"Narnia is real. It's not just a game. Have you forgotten about Aslan, Susan?" Edmund implored.
"Aslan?" Susan scoffed. She'd never believe that childish fairytale. "Come on? Really? A talking lion?"
"Please Susan, we wouldn't lie about this," Lucy begged.
"No! I'm too old to be chasing fairytales," Susan exclaimed, storming out of the room. The three of them stared after her with a mixture of sadness, hurt and disbelief on their faces. Now Susan wished she would have been nicer and hugged them tightly before they left. She might have even gone with them if she had known it was the end.
"Susan? Susan!" William tapped her shoulder. Susan was jerked out of her thoughts again as William and his sister Anna looked at her expectantly.
"Is it over all ready?" Susan asked.
"Yes, Susan. We're ready to leave when you are." Anna replied.
"Please pass the rolls," Susan politely asked Mrs. Edwards, who was William and Anna's mother.
"Didn't Pastor M'Kethe's sermon this morning have a good message?" Mr. Edwards asked. "He was right when he said love isn't easy. It isn't always easy to love everyone, but Jesus calls us to love our enemies and to do good to those who hate us. The apostle Paul says in the same passage that faith, hope and love are the three most important things but love is the greatest of the three."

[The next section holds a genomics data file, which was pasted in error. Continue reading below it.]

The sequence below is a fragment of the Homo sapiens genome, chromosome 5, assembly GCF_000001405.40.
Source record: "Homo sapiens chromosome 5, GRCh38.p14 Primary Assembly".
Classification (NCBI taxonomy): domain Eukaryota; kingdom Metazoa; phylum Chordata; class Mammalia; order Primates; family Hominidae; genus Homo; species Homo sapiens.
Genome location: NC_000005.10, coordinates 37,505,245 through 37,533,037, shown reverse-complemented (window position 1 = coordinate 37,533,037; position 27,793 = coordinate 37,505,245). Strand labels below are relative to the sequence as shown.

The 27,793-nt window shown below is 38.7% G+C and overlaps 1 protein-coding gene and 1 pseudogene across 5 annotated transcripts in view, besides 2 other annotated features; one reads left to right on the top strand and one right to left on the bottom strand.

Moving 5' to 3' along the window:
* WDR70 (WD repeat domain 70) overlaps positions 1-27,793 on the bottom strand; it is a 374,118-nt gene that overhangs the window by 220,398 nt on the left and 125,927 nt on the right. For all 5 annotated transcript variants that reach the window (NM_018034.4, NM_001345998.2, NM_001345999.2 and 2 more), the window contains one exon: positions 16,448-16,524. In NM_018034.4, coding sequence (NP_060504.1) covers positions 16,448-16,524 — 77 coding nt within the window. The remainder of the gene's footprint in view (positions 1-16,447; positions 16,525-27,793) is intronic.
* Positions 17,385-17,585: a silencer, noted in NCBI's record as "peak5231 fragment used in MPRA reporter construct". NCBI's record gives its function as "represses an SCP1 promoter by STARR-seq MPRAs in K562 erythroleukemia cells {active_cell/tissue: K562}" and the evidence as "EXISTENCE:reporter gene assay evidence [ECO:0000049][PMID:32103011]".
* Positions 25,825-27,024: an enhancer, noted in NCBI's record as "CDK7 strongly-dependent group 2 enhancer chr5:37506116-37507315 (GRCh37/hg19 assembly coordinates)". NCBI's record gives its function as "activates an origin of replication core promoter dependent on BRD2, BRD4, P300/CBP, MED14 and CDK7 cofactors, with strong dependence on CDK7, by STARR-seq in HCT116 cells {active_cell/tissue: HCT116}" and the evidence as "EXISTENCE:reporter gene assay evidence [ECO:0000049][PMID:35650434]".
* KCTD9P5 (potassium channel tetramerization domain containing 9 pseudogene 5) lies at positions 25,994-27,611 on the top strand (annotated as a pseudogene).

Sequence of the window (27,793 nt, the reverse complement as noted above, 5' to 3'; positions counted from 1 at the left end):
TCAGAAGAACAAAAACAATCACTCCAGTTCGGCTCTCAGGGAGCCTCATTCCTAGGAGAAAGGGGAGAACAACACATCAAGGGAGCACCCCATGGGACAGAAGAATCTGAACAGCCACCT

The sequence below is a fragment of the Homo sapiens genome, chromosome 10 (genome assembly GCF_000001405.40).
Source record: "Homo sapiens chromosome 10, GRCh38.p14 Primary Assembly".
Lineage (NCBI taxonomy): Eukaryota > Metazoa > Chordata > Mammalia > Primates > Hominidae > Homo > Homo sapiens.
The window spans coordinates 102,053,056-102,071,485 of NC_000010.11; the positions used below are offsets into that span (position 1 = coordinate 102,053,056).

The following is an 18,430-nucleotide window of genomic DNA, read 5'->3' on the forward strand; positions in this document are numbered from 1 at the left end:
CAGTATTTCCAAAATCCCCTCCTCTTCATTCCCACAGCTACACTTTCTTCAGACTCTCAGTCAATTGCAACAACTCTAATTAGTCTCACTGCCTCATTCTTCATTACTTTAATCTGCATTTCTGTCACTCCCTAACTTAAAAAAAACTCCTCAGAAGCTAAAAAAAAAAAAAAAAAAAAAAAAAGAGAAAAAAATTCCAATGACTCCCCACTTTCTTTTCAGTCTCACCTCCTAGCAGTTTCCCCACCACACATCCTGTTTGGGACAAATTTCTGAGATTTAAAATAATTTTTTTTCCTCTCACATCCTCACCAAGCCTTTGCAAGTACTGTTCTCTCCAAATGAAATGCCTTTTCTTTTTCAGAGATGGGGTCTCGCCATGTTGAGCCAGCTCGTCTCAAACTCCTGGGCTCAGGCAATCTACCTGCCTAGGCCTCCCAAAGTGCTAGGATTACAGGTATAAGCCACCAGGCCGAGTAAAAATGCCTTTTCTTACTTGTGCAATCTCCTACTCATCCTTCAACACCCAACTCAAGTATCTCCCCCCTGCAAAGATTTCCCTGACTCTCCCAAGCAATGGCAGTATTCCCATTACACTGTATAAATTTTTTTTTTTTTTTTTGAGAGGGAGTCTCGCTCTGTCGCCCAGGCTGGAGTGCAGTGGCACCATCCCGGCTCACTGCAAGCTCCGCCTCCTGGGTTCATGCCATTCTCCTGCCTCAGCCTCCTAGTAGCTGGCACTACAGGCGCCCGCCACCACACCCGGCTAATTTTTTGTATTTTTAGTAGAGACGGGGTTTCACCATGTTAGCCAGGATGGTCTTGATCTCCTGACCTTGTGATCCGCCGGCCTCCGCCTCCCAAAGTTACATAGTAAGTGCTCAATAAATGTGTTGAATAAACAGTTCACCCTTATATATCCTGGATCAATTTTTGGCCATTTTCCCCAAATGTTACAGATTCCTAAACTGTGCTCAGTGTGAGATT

"Amen!" Everyone agreed and turned back to the appetizing meal.
"Love conquers all," quoted Kara, the youngest member of the Edwards family. Peter once saved her from drowning in the nearby lake. She had just been a little girl then, now she was almost fourteen.
"Polly, would you like to play a game of chess after dinner?" asked her brother Andrew. Andrew and Edmund used to get along splendidly before Edmund, um, died.
"Susan, would you mind if I accompany you on your walk home?" William politely offered.
"Thank you. I would enjoy the company." Susan accepted and rose to her feet. "Thank you for the delicious meal, Mrs. Edwards."
"What did you think of today's service?" William asked as they strolled down the block.
"Um…well," Susan hesitated. She honestly didn't remember much of it; she had been too wrapped up in the past.
"Not quite what you thought it would be?" William smiled and Susan quickly nodded. "Would you like to come next week?" he invited.
"I-I'll have to think about it." Susan answered and then started to cross the street.
"Susan, wait!" William franticly yelled. She looked over her shoulder at him, confused. He was waving his arms and pointing up the street. Susan looked up as a speeding car raced straight at her. She heard the screeching of brakes and a thud as everything went black.
Author's note: For those of you who don't know, or can't tell: Yes, I am a Christian and I'm not afraid to include that in my writing.
Poor Susan! Read the next chapter to find out what happened. Also, this story is half bookverse, half movie verse. The memories a lot of times quote from the movies while the present story is based on the information C.S. Lewis gives during 'The Last Battle.' And yes, Susan really does turn away. That's why only she survived the train crash.